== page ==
Wes Vernon Commentary
Metro's Escalators - Again?
Metro rattled some cages when its management announced that it would be shutting down, possibly for an entire year, the 19th Street entrance to the Dupont Circle station. The inconvenience, occasioned by replacement of often dysfunctional escalators, is slated for implementation early next year.
A full year's shutdown in 2012 likely will drive many Metro riders back into their automobiles. Oh, goody! We don't have enough traffic in downtown Washington. We need more, right?
The announcement stirred some memories for longtime Red Line riders. You see, at the end of 1996 and the beginning for 1997, that same entrance to Dupont Circle, Metro's fifth busiest station, was shut down for months on end.
While one of the reasons for shutting down the entrance at that time was the desire to install a shelter over the escalator entrance at 19th Street, improvement of escalator reliability also figured in the "temporary" inconvenience. This time, Metro says, it will be necessary to tear out the escalators and replace them with new ones.
This is personal too
Nowhere have I read or heard any current news account that mentions the lengthy 96-97 closure of the same busy downtown entrance. Either we have short memories here, or there has been a nearly complete turnover in the usage (and journalistic reporting) of that facility. This is an instance where institutional memory would come in handy.
A Washington Post report informs us that the south escalators at 19th Street are the least reliable of Metro's 588 escalators. Again, if that's the case, does it mean the earlier upgrade fell short of the mark? The upcoming work is estimated at $12 million, courtesy of the taxpayers, the fare payers and those of us who feed dollars into both coffers. How much more will it take to get this right?
The reason for my own recollection is that in the earlier time, I was employed at a downtown office that was very convenient to the 19th Street entrance. When that earlier era escalator shutdown occurred, I had to walk the extra distance required between the office and Dupont Circle's more northerly Q Street entrance. It was no small matter. Navigating the Circle on foot, especially in rush hour (and even in good weather), presented some challenges, in time and extra effort.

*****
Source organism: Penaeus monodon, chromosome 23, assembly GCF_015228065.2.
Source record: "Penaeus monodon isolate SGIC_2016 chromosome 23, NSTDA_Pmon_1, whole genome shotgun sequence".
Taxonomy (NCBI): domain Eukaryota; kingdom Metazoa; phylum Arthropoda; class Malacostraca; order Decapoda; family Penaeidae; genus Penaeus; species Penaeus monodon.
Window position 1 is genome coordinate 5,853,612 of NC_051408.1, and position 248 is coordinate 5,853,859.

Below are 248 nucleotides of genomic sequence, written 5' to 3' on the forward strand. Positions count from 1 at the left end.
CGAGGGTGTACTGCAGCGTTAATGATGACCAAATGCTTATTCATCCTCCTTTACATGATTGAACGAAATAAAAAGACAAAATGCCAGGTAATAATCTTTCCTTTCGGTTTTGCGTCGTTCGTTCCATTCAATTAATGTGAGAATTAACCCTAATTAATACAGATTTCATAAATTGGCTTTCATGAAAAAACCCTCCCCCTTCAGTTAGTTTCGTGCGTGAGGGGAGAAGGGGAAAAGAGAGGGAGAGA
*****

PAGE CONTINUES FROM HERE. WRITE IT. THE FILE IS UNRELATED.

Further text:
After a few days of that, I opted for the lesser of two evils by using the Farragut North station instead. Long walk there too, but more conducive to pedestrians.
The question that comes to mind is twofold:
(1) Did it occur to anyone in the late nineties that these escalators (more poorly performing than all the others) required something more than a band-aid repair job? The impression that was left with the public then was that they had undergone a complete overhaul.
(2) What other miscalculations of that era ultimately have led to the possibility of a full year shutdown in 2012?
Speaking of institutional memory . . .
Metro General Manager Richard Sarles says the 19th Street escalators "are the bane of every customer that goes through there," and that next year's stoppage will be "short-term pain for long-term gain."
Putting aside that many customers would regard a possible full year's stoppage as hardly the sort of pain that qualifies as "short-term," the question persists: Should this not have been dealt with in 1996/97?
That was long before Mr. Sarles arrived on the scene, and thus he cannot be held accountable for mistakes that occurred in the earlier era. Yet there would have to be some records somewhere that provide a semblance of continuity regarding input to these earlier decisions so that we can know what mistakes to avoid in the future.
News reports say one reason the entrance may have to shut down for an entire year is that the facility was made for only two escalators rather than the current three, thus limiting work space for the construction job.
Correct me if I'm wrong (at deadline, I had not been able to ascertain this from WMATA), but if memory serves, a prime reason for the long shutdown in the earlier above-referenced decade was to add the third escalator at that time. This would suggest we may in fact be dealing with escalators that were new just 14 years ago. That's a pretty short life span - unless WMATA fell behind in proper maintenance.
Published reports have pinpointed 1997 as the time frame in which it was revealed that Metro's escalator maintenance records were falsified. But if that was discovered in 1997 at about the time the current escalators were installed, would one not reasonably assume that special care since then had been taken to make certain that required maintenance was in fact performed in the last 14 years? In '97, heads rolled over the scandal. Have we learned nothing in the interim?
In the Metro's early years (late seventies/early eighties) after the station opened, there were never any escalator malfunctions at Dupont Circle that I can recall. And I assumed that the agency, knowing this would be one of the steepest escalators in the entire system, had taken extra pains to make sure there would be no such animal as a shutdown of the escalator facility, with routine maintenance occurring in the hours when the trains were not operating.
Metro cites another problem: Previous escalator companies with whom the transit agency has dealt are no longer in business, thus depriving WMATA of spare parts.
"We want to put new ones [escalators] in there that will be more reliable and much more durable," Mr. Sarles tells us.
Okay. But this time, is it for real? Or in another 14 years, after many current riders have moved on, will this treadmill be with us yet again? Or do we, at long last, learn from our experiences?